There has been a rapid expansion of pan-African banks (PABs) in recent years, with seven major PABs having a presence in at least ten African countries: three of these are headquartered in Morocco, two in Togo, and one each in Nigeria and South Africa. Additional banks, primarily from Kenya, Nigeria, and South Africa, have a regional presence with operations in at least five countries. PABs have a systemic presence in around 36 countries. Overall, the PABs are now much more important in Africa than the long-established European and American banks.
Mr. Charles Enoch, Mr. Paul Henri Mathieu, Mr. Mauro Mecagni, and Mr. Jorge I Canales Kriljenko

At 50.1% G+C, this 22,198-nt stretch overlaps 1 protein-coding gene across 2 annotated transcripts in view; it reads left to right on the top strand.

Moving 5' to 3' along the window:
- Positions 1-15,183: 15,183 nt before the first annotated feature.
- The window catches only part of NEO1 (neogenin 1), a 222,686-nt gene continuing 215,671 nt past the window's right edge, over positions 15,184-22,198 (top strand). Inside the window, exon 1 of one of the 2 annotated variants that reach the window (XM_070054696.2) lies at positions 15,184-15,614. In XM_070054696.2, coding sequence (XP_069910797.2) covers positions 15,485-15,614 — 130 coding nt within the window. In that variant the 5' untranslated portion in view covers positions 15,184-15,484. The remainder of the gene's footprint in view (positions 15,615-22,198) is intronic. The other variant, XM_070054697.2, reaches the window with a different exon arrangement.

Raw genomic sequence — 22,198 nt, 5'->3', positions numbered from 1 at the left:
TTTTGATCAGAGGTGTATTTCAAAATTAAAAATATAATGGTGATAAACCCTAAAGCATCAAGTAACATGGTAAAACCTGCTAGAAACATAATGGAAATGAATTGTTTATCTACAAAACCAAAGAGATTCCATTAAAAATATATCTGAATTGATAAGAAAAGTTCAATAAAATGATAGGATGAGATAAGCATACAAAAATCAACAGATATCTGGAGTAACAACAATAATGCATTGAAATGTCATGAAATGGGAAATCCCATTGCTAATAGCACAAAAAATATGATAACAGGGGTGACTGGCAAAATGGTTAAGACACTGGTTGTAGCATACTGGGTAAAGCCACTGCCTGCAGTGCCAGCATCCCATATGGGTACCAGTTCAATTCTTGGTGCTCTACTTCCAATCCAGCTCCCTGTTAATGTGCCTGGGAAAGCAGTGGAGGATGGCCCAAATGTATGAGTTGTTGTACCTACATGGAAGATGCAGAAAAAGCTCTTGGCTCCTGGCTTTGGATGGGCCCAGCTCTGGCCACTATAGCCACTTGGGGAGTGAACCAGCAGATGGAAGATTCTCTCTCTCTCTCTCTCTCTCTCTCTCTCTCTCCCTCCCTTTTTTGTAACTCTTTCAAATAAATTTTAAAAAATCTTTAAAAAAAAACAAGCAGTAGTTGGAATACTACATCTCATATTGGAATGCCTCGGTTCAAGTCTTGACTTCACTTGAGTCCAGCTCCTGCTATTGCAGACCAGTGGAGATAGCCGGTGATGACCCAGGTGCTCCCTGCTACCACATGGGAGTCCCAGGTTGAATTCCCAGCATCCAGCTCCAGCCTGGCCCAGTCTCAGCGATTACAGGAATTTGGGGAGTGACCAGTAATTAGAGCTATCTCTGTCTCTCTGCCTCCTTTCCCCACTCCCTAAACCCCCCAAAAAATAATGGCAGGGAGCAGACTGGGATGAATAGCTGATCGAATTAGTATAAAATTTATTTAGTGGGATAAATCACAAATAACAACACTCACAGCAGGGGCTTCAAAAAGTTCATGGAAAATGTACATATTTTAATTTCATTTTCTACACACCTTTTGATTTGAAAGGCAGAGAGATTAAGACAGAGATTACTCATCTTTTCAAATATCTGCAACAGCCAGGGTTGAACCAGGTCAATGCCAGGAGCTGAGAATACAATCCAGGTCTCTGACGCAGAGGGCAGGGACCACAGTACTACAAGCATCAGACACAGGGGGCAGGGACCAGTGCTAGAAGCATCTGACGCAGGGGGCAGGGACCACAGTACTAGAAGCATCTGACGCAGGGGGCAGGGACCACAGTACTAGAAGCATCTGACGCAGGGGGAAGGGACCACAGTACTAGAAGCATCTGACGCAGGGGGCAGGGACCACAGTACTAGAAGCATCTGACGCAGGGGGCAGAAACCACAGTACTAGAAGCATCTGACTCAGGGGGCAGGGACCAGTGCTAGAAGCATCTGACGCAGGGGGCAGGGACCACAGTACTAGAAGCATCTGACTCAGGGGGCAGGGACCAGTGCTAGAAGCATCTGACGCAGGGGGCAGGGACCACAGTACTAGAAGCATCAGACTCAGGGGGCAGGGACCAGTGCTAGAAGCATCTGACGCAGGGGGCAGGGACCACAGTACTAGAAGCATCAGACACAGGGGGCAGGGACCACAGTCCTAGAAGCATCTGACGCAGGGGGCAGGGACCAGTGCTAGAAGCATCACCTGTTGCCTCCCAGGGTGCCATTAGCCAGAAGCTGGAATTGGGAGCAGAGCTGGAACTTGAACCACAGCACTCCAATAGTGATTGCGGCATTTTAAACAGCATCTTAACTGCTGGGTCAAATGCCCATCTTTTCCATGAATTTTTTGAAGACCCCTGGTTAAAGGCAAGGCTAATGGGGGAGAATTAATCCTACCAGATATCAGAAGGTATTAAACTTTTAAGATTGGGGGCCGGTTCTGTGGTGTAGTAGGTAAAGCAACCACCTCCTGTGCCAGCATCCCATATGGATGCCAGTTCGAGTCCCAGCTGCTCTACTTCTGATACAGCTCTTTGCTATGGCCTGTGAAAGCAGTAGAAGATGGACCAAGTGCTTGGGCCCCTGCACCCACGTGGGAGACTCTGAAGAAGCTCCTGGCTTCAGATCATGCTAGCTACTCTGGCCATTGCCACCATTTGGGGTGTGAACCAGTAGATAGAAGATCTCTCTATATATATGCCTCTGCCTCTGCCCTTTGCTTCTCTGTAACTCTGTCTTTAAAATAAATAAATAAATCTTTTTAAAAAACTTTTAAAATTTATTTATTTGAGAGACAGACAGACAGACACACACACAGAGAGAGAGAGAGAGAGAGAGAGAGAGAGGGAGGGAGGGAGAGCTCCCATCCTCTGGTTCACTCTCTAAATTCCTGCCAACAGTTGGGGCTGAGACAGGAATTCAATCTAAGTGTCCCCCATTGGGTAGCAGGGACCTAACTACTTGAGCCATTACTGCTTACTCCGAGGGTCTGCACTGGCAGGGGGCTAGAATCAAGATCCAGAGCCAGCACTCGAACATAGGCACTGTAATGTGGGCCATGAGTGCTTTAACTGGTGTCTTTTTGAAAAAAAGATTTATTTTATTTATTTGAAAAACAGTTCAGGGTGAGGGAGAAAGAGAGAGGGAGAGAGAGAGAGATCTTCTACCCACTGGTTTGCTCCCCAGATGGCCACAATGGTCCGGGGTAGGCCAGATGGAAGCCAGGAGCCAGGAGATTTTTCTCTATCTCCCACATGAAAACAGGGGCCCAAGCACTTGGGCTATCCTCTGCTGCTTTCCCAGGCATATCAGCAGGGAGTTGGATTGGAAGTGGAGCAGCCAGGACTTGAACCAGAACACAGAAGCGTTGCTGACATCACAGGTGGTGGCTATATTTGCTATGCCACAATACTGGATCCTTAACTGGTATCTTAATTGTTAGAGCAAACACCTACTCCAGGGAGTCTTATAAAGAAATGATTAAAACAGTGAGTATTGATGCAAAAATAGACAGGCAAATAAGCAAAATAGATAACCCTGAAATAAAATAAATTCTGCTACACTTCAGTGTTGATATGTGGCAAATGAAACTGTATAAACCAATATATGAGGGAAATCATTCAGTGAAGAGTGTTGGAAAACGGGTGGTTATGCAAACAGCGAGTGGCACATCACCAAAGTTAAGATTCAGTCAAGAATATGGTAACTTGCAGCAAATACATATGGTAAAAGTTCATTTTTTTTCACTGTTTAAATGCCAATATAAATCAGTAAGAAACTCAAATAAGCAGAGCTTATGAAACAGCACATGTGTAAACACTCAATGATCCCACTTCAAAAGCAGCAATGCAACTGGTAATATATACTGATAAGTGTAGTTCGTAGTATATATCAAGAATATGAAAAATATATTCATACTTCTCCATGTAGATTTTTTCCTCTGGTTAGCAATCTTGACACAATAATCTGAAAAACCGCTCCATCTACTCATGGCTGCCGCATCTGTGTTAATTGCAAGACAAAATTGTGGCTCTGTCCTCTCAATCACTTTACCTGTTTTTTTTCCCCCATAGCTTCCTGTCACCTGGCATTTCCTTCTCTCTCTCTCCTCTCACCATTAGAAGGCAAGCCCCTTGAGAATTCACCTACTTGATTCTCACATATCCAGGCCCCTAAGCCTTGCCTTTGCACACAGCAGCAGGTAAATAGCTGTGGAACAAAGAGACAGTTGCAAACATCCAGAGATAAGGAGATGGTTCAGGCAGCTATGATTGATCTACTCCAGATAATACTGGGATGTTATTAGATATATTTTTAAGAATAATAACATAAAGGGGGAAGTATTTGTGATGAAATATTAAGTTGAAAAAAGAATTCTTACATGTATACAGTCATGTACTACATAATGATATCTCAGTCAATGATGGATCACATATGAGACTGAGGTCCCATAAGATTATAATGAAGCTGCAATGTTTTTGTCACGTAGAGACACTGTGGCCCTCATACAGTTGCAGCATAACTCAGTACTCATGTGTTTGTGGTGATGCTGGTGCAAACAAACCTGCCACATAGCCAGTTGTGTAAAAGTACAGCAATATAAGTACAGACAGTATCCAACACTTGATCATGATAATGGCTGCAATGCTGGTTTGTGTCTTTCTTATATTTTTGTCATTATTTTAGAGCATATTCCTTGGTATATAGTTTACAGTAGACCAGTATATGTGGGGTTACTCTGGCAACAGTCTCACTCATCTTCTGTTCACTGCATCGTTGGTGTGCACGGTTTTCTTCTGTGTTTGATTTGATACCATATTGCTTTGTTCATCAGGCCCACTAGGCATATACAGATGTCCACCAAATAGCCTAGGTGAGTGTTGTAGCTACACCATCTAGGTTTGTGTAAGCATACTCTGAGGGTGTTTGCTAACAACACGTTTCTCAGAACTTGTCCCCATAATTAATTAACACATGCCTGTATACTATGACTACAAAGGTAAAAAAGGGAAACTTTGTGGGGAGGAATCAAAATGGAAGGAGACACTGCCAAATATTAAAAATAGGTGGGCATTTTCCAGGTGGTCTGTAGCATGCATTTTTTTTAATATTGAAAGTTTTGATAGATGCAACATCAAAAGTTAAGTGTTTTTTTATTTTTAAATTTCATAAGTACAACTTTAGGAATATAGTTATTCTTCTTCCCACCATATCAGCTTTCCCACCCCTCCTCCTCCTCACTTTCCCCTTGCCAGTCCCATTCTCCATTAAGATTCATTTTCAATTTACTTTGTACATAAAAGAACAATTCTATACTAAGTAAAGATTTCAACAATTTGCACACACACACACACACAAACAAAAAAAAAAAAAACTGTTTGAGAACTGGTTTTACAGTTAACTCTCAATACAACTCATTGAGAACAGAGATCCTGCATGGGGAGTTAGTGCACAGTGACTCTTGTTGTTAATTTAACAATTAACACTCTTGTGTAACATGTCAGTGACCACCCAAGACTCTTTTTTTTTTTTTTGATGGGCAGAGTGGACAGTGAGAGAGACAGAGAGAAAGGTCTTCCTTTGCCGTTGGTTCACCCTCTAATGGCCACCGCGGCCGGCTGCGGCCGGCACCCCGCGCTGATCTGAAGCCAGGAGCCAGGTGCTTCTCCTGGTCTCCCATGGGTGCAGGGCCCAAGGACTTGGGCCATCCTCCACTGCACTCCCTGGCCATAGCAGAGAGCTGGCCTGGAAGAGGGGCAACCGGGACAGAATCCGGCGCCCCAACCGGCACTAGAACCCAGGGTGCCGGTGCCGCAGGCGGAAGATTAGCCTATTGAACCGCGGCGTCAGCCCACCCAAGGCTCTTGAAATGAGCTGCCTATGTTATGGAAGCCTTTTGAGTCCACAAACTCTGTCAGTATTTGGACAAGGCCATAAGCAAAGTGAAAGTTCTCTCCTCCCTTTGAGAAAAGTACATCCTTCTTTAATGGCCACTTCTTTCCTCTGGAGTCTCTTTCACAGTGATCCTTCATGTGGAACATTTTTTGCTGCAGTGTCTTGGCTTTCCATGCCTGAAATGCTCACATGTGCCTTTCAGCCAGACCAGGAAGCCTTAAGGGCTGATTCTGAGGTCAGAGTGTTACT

Pan-African banks are expanding rapidly across the continent, creating cross-border networks, and having a systemic presence in the banking sectors of many Sub-Saharan African countries. These banking groups are fostering financial development and economic integration, stimulating competition and efficiency, introducing product innovation and modern management and information systems, and bringing higher skills and expertise to host countries. At the same time, the rise of pan-African banks presents new challenges for regulators and supervisors. As networks expand, new channels for transmission of macro-financial risks and spillovers across home and host countries may emerge. To ensure that the gains from cross border banking are sustained and avoid raising financial stability risks, enhanced cross-border cooperation on regulatory and supervisory oversight is needed, in particular to support effective supervision on a consolidated basis. This paper takes stock of the development of pan-African banking groups; identifies regulatory, supervisory and resolution gaps; and suggests how the IMF can help the authorities address the related challenges.